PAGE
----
If you prepared a scene and in this moment you’re going to be hot, you’re going to be yelling, and the casting director is not giving you enough for you to get angry at. So you’re saying you just go ahead and do it the way you prepared, even though if the scene, but then it looks like you’re almost looks like you’re crazy. You’re getting angry and the cast director’s at the lunch. It’s just something you got to deal with

Chris Gorham:
Because that’s the scene. And they’re probably, even when you were in the office, usually they were recording it. Right. So all they’re going to see is your side.

Michael Jamin:
Okay.

Chris Gorham:
So you have to do

Michael Jamin:
That’s good advice.

Chris Gorham:
Yeah.

Michael Jamin:
I remember, this is years ago, we did a scene. We had this very famous actress. Actress. She was older, and we booked her and she came for the role and it was exciting to have her on set. She was very famous, but she should not be working. Her agent should not have booked her because I’ve

Chris Gorham:
Had an experience

Michael Jamin:
Like that too. Really? So maybe she had dementia. I felt terrible because she clearly had dementia or early signs of dementia, so she literally couldn’t remember one line. So you’d feed her the line, and even still, she couldn’t remember it half a second later. And I just felt she, I didn’t know what to do. I was like, she’s struggling here. She’s probably feels very embarrassed, very lost. Very, why did her agent send her out for this book? Maybe because she needed the insurance. I don’t know. But it was a horrible situation. I felt bad all around.

Chris Gorham:
I’ve worked with an actress who a very similar situation, and they went to cue cards and they just did it line by line.

Michael Jamin:
Even with QI wanted to bring in cue cards. The director said, I don’t want to bring q. I was like, what are you doing, dude? This is awful. I lost that fight. I thought we needed cue cards. They just

Chris Gorham:
Shot her side line by line, and then I just did my side to an X.

Michael Jamin:
Yeah. Yeah. It’s so interesting. That’s one of the realities of being on a TV show.

Chris Gorham:
Totally. And it’s one of the, but also why it’s so important to not to get, just to do, at the end of the day, be responsible for your performance and make sure that you’re giving the best performance that you can give and you can’t control the other stuff that’s happening. And then as an actor, then trust your director and your camera operators and your review that they’re going to take care of you as best that they can and your editor. But it doesn’t behoove anyone to make you look like an idiot unless you’re supposed to look like an idiot. Right,

Michael Jamin:
Right.

Chris Gorham:
Everyone wants to make the show. Great.

Michael Jamin:
Are your kids getting into acting or have they expressed any No. You said with relief. No, not in the arts at all.

Chris Gorham:
No, no, no, not at all.

Michael Jamin:
Your wife was an actor. I mean, I’m, yeah, I’m surprised that there’s not that pull.

Chris Gorham:
Well, my oldest son is autistic. He finished high school and now he’s got a part-time job like pharmacy down the street. He’s doing well, and his younger brother is studying business, wants to go into real estate. Oh, good. It’s like, okay.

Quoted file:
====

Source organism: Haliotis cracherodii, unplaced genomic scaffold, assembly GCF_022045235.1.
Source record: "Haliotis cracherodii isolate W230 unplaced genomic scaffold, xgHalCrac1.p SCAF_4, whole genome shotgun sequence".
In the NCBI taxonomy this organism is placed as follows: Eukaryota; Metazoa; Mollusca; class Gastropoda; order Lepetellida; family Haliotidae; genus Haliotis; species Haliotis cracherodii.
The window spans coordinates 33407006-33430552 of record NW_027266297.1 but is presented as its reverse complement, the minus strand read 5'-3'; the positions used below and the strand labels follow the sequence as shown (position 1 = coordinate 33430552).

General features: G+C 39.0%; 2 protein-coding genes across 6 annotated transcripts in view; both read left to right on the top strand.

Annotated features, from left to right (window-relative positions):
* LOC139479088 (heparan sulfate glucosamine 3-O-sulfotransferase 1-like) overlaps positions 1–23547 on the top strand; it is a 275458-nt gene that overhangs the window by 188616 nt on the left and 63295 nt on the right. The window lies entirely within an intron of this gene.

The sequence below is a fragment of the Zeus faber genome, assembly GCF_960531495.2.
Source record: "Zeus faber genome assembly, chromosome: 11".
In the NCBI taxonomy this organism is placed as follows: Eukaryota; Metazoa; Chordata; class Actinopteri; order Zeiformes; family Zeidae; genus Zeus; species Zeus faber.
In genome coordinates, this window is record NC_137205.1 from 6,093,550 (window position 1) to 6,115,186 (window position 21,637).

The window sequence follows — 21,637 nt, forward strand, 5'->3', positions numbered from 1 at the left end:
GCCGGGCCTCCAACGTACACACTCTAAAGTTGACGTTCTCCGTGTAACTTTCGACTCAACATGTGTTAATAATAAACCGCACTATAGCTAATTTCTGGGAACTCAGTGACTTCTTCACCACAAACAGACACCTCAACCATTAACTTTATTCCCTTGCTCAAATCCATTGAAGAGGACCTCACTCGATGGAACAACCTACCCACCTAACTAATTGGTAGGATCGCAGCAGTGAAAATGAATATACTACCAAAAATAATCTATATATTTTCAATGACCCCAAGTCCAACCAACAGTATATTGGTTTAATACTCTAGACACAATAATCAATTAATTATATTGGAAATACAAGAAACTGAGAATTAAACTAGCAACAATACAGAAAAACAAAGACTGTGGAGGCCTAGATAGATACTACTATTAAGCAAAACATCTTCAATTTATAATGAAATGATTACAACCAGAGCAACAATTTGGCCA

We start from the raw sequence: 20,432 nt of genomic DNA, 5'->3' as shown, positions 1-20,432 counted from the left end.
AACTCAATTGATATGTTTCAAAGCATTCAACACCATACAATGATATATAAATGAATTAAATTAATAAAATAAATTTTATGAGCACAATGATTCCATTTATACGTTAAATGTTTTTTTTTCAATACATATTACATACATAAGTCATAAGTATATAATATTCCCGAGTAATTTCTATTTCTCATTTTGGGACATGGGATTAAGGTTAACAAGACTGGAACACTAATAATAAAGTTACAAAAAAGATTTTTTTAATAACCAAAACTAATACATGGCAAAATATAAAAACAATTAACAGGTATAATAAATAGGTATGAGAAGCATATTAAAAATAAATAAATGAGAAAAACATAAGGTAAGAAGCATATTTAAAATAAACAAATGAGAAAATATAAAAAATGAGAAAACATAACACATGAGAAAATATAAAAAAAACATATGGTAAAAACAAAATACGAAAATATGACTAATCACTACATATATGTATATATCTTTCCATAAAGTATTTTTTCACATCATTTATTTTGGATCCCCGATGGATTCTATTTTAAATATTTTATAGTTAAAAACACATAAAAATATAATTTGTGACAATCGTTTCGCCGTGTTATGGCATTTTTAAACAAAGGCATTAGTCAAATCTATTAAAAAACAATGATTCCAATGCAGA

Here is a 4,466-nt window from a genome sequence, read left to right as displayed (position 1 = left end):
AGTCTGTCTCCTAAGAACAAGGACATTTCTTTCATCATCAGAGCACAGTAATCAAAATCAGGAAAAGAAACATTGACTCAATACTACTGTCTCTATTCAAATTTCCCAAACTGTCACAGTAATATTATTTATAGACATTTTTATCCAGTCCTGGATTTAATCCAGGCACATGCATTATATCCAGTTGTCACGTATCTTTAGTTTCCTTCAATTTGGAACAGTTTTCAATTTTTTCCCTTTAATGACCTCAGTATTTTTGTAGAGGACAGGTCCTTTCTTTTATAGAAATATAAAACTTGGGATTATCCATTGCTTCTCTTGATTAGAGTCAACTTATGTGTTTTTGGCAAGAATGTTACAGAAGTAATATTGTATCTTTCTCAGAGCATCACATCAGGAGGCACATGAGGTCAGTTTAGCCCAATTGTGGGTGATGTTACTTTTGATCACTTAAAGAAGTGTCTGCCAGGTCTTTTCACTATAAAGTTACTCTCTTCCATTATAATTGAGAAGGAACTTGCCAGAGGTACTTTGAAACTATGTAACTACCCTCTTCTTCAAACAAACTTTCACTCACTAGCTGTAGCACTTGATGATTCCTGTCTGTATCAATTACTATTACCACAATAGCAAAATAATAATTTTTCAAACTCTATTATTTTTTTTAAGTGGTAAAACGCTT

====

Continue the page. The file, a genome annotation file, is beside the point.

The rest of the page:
Michael Jamin:
Yeah, thank God.

Chris Gorham:
Yeah. And then our youngest loves to sing, has a beautiful singing voice. But yeah, no, he isn’t really interested

Michael Jamin:
Going

Chris Gorham:
Into the business, which is fine. We’ve never put any pressure on

Michael Jamin:
Them. Well, sure.

Chris Gorham:
And had they had a passion for it, we would be supportive, but it’s just not, their hearts

Michael Jamin:
Taken them. It’s funny. I’m sure they’ve come to set with you seen you do it. Yeah.

Chris Gorham:
Yeah. They think it’s boring. They’re like, this is so boring.

Michael Jamin:
It is boring. There’s a lot of boring on a set. I don’t know if,

Chris Gorham:
Yeah, it’s super boring. They’ve never watching things with me in it because it’s weird to see your dad not being your dad. Also, another thing, thinking about it, having just talked about Stacy Linker a little bit ago, I think part of the reason they don’t like going to set is because it set. I am the star and not them. So

Michael Jamin:
Oh, interesting.

Chris Gorham:
That doesn’t feel great either. It’s way better at home.

Michael Jamin:
What is it like for you though, when you’re out in public? And fame to me is, so how do you experience fame when someone comes up to you and they think they know you and they want a piece of you? What does that do to you?

Chris Gorham:
Well, I’ve been really lucky, I feel like, because kind of been able to walk the line where I’ve experienced being famous enough to have the paparazzi jump out and want to take my picture and talk to me.

Michael Jamin:
That’s a lot. That’s a level of fame I don’t think anybody would want to have,

Chris Gorham:
But never to the point where it really got in the way. It was just a few. There were some moments in my career where I was famous enough that the paparazzi knew who I was and would take my picture, but never famous enough that it really

Michael Jamin:
Bothered

Chris Gorham:
You, caused problems. Never famous enough where I needed security. Never famous enough where it got really inconvenient.

Michael Jamin:
But let’s just say you’re at a restaurant and someone wants to come up, they want to talk to you, they autographed, they want to meet you.

Chris Gorham: